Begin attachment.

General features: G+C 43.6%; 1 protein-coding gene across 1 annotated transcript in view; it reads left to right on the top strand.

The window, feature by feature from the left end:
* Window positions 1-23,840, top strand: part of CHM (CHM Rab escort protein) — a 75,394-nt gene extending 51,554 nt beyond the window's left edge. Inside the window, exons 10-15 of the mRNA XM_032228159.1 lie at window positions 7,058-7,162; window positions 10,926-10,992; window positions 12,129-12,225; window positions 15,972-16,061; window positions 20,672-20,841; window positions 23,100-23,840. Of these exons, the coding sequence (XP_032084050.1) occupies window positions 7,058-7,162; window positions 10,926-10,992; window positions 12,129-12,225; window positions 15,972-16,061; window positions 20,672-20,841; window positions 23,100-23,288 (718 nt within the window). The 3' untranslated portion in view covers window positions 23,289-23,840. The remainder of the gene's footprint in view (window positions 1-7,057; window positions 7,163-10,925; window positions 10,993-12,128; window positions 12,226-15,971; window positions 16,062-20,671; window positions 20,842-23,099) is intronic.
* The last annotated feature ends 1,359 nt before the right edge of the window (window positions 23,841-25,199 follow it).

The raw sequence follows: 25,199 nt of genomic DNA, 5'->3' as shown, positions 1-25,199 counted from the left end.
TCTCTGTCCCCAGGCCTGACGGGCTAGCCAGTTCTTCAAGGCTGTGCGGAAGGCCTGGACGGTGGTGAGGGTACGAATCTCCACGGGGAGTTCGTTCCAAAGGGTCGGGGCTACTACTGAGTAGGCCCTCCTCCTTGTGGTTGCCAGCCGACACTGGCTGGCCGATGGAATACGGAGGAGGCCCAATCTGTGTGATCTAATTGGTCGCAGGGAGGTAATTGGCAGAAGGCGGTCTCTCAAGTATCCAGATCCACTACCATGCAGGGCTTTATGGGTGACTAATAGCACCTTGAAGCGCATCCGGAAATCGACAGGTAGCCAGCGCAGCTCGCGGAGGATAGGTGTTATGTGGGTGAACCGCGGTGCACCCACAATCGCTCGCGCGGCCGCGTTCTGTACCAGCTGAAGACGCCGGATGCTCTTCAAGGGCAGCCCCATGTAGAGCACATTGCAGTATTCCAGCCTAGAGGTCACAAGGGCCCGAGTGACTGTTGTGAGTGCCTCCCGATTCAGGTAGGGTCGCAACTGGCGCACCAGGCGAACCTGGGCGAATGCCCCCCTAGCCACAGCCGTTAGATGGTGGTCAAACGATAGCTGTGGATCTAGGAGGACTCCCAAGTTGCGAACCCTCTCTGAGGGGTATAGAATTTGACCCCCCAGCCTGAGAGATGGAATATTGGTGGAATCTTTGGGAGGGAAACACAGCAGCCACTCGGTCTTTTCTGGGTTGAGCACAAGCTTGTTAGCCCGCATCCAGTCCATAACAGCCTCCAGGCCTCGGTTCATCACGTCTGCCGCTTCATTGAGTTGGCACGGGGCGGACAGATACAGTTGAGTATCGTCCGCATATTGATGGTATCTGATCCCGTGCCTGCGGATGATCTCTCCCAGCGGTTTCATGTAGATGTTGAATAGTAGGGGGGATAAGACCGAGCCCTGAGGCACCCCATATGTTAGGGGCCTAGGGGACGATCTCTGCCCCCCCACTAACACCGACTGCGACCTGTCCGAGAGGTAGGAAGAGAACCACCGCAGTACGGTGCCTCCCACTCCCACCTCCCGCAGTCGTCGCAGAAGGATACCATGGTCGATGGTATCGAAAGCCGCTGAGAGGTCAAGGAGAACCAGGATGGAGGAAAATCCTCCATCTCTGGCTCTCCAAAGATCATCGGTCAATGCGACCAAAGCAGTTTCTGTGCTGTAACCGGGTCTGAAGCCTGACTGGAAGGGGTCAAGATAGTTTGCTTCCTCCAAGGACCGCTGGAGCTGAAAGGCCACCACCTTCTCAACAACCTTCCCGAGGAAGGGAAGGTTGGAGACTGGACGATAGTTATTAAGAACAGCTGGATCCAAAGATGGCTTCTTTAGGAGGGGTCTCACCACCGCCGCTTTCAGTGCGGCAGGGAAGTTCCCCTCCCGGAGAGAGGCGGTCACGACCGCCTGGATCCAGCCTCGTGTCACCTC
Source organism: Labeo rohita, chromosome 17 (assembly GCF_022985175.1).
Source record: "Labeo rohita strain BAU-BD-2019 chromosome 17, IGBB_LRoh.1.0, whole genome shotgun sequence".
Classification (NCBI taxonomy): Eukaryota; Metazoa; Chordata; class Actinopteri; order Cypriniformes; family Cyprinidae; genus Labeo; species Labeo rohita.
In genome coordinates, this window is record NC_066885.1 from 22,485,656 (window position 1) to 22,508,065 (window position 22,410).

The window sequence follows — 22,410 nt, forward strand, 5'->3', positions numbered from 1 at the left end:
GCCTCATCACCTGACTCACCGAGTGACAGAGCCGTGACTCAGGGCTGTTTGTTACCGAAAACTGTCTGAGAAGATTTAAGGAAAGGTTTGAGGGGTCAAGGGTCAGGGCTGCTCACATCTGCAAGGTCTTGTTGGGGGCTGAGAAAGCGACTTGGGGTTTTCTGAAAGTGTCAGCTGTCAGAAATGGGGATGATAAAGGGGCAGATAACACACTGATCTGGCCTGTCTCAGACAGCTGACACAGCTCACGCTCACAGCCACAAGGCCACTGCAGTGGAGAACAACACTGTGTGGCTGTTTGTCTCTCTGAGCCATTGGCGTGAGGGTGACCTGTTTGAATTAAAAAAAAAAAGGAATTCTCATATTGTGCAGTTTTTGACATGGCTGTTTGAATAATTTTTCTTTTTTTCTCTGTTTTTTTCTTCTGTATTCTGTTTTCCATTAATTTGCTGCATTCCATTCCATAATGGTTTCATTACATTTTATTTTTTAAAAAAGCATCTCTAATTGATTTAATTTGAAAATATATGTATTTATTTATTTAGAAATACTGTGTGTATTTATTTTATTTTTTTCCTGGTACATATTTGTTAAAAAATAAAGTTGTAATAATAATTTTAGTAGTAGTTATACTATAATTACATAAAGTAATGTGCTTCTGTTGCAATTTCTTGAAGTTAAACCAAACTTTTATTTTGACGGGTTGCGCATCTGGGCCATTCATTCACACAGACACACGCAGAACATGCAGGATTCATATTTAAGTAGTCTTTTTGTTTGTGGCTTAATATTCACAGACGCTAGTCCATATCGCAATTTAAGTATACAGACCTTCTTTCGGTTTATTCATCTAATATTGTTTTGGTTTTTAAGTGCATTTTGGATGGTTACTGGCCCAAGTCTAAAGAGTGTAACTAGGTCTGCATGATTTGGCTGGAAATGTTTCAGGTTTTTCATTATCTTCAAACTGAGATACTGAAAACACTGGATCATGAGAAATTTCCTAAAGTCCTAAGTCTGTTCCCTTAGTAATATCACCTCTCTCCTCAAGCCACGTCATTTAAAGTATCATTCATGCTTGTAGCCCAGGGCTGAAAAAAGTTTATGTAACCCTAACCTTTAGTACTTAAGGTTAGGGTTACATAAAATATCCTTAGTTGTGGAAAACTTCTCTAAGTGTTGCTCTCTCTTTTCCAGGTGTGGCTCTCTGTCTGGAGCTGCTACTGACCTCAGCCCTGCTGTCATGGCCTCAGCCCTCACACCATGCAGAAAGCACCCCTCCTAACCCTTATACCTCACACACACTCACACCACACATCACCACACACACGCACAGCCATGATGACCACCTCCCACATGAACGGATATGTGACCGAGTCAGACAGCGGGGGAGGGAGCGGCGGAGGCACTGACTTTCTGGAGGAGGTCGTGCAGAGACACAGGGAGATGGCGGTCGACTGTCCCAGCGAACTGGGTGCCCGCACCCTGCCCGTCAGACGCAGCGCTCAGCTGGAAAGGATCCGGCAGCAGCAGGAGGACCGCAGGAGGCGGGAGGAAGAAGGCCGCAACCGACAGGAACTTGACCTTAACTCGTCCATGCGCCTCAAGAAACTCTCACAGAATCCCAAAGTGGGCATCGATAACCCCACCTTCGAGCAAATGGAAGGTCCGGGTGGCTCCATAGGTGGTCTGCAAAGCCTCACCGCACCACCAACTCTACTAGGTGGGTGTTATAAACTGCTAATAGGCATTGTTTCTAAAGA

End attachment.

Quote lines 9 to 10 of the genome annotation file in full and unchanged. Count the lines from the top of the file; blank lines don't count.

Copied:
Classification (NCBI taxonomy): Eukaryota; Metazoa; Chordata; class Actinopteri; order Cypriniformes; family Cyprinidae; genus Labeo; species Labeo rohita.
In genome coordinates, this window is record NC_066885.1 from 22,485,656 (window position 1) to 22,508,065 (window position 22,410).